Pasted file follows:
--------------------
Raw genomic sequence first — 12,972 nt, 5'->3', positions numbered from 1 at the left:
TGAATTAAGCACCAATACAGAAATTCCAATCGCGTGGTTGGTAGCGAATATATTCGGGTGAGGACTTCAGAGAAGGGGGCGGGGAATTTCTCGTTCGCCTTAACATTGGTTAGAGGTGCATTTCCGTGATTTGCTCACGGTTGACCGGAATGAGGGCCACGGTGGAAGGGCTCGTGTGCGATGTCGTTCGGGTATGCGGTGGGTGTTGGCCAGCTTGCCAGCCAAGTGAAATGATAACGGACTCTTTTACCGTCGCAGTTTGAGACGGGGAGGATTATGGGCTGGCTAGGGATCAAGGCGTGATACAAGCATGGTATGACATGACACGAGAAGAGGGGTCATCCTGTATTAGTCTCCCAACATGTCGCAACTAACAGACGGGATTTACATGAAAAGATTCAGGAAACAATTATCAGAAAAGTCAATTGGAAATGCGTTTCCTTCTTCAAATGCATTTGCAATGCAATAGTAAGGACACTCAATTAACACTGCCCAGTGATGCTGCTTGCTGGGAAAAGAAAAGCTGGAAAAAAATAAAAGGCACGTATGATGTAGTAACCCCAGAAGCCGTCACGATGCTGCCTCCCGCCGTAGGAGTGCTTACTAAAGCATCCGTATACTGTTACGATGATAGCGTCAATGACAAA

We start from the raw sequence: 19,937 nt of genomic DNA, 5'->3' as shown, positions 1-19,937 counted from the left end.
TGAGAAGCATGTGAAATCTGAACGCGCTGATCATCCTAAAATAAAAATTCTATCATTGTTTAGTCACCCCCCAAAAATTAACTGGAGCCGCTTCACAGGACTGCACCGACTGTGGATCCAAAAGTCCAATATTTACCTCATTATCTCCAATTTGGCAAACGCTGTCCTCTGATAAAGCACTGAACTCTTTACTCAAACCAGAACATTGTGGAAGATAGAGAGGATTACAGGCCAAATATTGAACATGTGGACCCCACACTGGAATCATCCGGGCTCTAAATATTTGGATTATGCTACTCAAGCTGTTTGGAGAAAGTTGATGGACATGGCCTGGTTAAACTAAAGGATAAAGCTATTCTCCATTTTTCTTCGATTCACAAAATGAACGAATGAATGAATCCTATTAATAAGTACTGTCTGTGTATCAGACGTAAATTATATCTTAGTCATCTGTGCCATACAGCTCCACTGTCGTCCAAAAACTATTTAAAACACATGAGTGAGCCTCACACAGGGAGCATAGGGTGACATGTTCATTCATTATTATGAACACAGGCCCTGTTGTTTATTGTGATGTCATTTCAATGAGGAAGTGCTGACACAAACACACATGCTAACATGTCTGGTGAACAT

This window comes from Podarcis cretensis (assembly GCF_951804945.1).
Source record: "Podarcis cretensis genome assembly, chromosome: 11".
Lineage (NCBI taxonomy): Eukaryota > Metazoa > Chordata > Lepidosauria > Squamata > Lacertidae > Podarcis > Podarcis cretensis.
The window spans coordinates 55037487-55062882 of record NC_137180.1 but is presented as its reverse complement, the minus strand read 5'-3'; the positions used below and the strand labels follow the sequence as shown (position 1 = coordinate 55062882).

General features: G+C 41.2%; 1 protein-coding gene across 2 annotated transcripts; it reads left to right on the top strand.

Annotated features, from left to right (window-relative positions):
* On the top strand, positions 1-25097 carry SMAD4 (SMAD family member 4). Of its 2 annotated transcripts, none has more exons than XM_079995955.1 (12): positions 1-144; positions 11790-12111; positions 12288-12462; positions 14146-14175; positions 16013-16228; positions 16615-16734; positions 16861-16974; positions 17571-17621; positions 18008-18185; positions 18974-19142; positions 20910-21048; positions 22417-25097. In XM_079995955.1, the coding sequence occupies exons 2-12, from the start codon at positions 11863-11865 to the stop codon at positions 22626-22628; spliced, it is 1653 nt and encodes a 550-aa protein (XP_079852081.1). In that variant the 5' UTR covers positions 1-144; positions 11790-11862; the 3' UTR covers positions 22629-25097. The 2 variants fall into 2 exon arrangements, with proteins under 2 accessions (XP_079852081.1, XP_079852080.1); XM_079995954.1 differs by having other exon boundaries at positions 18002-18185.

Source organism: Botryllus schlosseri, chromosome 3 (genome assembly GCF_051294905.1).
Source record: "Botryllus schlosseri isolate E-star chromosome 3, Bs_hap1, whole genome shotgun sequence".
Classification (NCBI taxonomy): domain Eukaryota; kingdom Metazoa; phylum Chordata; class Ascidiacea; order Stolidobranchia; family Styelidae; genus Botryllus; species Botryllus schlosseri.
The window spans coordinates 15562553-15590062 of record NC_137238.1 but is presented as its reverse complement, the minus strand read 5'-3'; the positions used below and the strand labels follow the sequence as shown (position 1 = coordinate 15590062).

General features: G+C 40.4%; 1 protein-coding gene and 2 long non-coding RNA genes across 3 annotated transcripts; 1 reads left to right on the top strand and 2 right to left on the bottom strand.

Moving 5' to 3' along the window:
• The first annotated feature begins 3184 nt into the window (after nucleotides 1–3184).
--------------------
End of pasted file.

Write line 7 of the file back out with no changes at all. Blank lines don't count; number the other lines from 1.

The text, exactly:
Lineage (NCBI taxonomy): Eukaryota > Metazoa > Chordata > Lepidosauria > Squamata > Lacertidae > Podarcis > Podarcis cretensis.